The nice thing about this is that virtually anyone can do it. If you know a thing or two about the ERP system – that is, if you use BC as part of your day-to-day job – then you probably have all the skills necessary to develop Power BI report, without ever touching the Microsoft data access APIs.


In addition, Jet Reports and Jet Analytics can dramatically lower your total cost of ownership for Microsoft D365 BC over the long-term. Jet’s D365 adapter automatically detects changes to Business Central’s underlying data model and makes the resulting data available within Jet Reports and Jet Analytics.

If you develop custom extensions for Microsoft D365 BC, any new fields that you have added will show up automatically in the Table Builder, making it easy to add them to reports.


If you install third-party extensions that integrate with Microsoft D365 BC, data from those extensions will automatically show up as well.


When Microsoft publishes updates to D365 BC that result in changes to the underlying data model, those will also become visible in Jet Reports and Jet Analytics.


Power BI Desktop is a useful tool for developing reports and dashboards, and it is likely to become more familiar to users of Windows-based systems in the future, but the desktop software is just one part of a larger collection of technologies that fall under the Power BI umbrella. Companies that intend to deploy the entire Power BI stack should prepare for a fairly complex project involving numerous architectural decisions and extensive IT support.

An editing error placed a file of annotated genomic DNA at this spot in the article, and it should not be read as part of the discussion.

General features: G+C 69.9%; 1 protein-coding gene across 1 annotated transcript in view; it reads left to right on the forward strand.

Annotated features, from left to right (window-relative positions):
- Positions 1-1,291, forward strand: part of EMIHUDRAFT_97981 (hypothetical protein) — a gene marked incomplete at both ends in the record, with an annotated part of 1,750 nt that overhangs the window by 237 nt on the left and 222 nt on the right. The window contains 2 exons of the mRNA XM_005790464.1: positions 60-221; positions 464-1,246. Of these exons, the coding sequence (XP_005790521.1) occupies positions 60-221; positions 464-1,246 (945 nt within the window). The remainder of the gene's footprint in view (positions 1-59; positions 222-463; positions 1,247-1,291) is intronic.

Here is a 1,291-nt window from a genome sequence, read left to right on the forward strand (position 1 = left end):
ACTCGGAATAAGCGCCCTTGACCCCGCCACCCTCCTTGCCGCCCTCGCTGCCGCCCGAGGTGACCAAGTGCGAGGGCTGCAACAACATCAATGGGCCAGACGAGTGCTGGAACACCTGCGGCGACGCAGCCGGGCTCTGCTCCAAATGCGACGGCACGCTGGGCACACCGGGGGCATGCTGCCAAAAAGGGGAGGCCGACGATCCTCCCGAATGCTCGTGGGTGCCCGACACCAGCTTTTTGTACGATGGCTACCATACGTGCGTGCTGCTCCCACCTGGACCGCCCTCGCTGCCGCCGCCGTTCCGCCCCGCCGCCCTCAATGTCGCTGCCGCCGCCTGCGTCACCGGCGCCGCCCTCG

For companies running Microsoft D365 BC, a simpler approach makes much more sense, that is, to dispense with the big-ticket components of the Power BI stack and focus on providing users with powerful self-service tools that enable them to get the job done quickly, without extensive IT expertise. Jet Reports from insightsoftware provides the ease of use and self-service capabilities that empower frontline workers to get the job done quickly, efficiently, and without outside help.


If your organization is running Microsoft D365 BC, or is considering an upgrade, it’s worth spending some time to understand the implications of Microsoft’s recommended approach to reporting and analytics and to explore options like Jet Reports and Jet Analytics to lower your costs over the long term. To learn more, contact us today to request a free demo.


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This guest post was originally published on insightsoftware's blog site. The content in this guest blog is for informational and educational purposes only and may contain copyrighted material from insightsoftware.